This allows me to start a local dev server by simply hitting a hotkey, and so long as I name that "start up a local dev environment" task the same on each project, it’s the same keystroke to start up a local dev environment.

Hitting a Health Check URL

{
"label": "Healthcheck (requires running server)",
"type": "shell",
"command": "curl http://127.0.0.1:6100/health"
},

Once I have a local server running, it’s handy to be able to quickly hit the
health check url (you added a health check to your API right?). Again, this is small, but handy as it saves me the trouble of tabbing over to a terminal window, typing out the curl command, realizing that this project runs on a different port, going to look that up, etc, etc, etc.

Running Unit Tests

{
"label": "Run Unit Tests",
"type": "shell",
"group": {
"kind": "test",
"isDefault": true
},
"command": "${config:python.pythonPath} -m pytest -rxXs –ds=projectname.settings.local_test –random-order"
},

Whenever possible I use pytest for running my unit tests. Normally this is run from the command line as something like pytest . The problem though is that pytest gets installed to a virtual environment, so how do I give the full path to the virtual env without making the task machine specific? The answer is I run it as a module and just use the config:python.pythonPath variable to reference whatever the current Python environment is. The other options are some common ones I feed to pytest, ex the –ds switch is for specifying the DJANGO_SETTINGS_MODULE environment variable. –random-order uses the Pytest Random Order plugin to run the tests in a random order on each test run (which has discovered bugs in my code/tests).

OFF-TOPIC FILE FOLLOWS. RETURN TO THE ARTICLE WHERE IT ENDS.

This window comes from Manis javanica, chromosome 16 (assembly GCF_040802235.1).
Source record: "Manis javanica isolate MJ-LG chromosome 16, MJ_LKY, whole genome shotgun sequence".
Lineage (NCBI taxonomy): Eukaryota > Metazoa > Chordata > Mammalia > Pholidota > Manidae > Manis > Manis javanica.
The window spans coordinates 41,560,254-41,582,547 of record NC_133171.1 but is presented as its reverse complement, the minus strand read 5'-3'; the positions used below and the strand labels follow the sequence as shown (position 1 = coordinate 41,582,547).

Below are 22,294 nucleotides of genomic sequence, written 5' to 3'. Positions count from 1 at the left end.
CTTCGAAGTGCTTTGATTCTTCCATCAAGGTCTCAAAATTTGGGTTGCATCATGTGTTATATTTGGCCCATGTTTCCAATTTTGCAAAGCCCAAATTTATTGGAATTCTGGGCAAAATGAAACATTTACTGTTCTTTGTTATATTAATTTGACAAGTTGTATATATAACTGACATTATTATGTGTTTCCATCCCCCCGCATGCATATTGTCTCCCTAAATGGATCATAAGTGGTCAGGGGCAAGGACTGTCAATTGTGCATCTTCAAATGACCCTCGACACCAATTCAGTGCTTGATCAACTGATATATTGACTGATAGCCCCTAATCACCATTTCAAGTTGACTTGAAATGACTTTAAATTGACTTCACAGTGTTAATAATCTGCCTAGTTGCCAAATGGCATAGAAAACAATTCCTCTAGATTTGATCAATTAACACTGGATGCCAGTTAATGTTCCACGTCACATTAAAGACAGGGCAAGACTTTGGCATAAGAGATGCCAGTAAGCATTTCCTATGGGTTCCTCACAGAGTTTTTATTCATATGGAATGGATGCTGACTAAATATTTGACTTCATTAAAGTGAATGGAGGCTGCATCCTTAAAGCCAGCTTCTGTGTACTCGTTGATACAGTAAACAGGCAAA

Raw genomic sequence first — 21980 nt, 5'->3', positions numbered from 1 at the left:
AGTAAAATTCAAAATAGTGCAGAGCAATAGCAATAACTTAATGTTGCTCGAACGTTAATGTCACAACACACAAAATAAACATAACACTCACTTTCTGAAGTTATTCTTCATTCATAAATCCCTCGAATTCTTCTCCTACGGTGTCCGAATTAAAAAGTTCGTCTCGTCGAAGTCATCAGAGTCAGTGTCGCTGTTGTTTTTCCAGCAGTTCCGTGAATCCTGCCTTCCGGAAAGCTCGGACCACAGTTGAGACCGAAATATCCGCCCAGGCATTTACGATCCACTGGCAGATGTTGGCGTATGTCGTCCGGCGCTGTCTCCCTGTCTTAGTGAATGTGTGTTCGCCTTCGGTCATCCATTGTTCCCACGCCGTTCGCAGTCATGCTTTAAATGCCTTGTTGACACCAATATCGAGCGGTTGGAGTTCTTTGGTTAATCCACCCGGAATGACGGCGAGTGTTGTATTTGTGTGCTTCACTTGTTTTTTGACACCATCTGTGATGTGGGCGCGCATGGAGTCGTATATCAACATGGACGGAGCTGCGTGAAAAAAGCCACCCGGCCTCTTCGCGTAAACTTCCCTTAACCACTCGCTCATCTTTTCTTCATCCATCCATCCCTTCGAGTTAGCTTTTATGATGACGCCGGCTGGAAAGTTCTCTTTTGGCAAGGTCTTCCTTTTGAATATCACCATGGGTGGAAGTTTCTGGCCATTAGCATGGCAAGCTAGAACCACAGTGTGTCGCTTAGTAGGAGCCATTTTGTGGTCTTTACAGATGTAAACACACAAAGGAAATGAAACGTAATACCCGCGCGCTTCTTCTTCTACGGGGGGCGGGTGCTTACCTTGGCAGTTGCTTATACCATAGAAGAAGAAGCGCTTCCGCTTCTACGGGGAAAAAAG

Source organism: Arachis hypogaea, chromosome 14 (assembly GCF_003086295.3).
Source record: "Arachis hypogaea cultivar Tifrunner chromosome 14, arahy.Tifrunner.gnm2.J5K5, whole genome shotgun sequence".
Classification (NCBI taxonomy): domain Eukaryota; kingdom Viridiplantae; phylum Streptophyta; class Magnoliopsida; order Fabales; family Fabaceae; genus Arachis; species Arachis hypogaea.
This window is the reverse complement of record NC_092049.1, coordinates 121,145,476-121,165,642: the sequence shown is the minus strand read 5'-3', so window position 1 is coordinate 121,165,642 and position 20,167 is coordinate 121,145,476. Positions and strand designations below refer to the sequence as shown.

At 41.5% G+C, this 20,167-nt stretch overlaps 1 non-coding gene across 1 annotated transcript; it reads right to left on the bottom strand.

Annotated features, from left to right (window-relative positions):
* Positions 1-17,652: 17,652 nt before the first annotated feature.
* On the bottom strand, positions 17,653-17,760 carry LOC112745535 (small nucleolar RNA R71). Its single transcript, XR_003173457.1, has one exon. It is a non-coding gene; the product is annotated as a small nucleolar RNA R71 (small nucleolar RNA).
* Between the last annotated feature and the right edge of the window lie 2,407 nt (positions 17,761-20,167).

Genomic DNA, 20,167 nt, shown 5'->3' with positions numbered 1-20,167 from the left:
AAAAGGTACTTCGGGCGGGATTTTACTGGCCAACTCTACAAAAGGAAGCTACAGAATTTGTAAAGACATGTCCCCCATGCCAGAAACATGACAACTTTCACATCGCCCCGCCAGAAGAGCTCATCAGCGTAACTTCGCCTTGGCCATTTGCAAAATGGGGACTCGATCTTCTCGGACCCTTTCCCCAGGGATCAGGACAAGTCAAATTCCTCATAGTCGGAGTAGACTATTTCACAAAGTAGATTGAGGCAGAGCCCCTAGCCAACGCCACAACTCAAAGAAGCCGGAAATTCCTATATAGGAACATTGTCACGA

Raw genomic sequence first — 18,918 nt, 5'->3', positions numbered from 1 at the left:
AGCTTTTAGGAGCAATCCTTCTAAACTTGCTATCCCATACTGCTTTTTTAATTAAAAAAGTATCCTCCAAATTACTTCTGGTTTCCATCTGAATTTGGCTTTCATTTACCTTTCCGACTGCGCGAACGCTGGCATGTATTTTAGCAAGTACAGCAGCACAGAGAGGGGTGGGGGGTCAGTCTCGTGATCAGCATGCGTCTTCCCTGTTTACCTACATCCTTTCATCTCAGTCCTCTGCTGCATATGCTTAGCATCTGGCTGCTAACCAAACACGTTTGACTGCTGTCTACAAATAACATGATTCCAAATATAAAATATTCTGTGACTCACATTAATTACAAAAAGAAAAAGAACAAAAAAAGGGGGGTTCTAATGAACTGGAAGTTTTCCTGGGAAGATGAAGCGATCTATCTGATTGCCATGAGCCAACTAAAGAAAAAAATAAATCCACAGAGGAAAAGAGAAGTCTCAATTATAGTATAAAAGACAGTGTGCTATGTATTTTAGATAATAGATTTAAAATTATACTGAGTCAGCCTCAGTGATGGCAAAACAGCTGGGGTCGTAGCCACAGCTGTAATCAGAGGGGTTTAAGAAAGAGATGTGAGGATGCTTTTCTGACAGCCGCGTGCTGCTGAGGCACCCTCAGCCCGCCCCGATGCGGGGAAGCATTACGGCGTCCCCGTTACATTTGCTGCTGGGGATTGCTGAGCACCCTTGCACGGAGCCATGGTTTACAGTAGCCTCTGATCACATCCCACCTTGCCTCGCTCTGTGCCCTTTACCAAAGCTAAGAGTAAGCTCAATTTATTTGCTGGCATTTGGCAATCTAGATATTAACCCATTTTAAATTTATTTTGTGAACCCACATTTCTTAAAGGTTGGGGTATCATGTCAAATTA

I also set a hotkey for this task:
{
"key": "shift+cmd+f11",
"command": "workbench.action.tasks.test"
},

This makes use of the kind property of the task definition.

Update Dependencies

{
"label": "Update Python Dependencies",
"type": "shell",
"command": "${config:python.pythonPath} -m pip install -r requirements.txt –upgrade && ${config:python.pythonPath} -m pip install -r requirements-dev.txt –upgrade"
},

I still use requirements.txt files (I really should spend the time to learn pipenv, but alas). With this task I can quickly update all my project’s dependencies. I also separate out my project’s dependencies and my project’s dev dependencies (think things like pytest or pylint) into separate files. The reason for this is that I can then let my dev dependencies "float", and most projects I work on also build a Docker image at the end of the day, so separating the dependencies allows me to only install the dependencies needed for running the project into the Docker image, which cuts down on image size.

Many Many More

This is just scratching the surface, any time I find myself commonly running commands in a terminal window on a project, I’ll spend the minute or so to turn that into a VS Code task.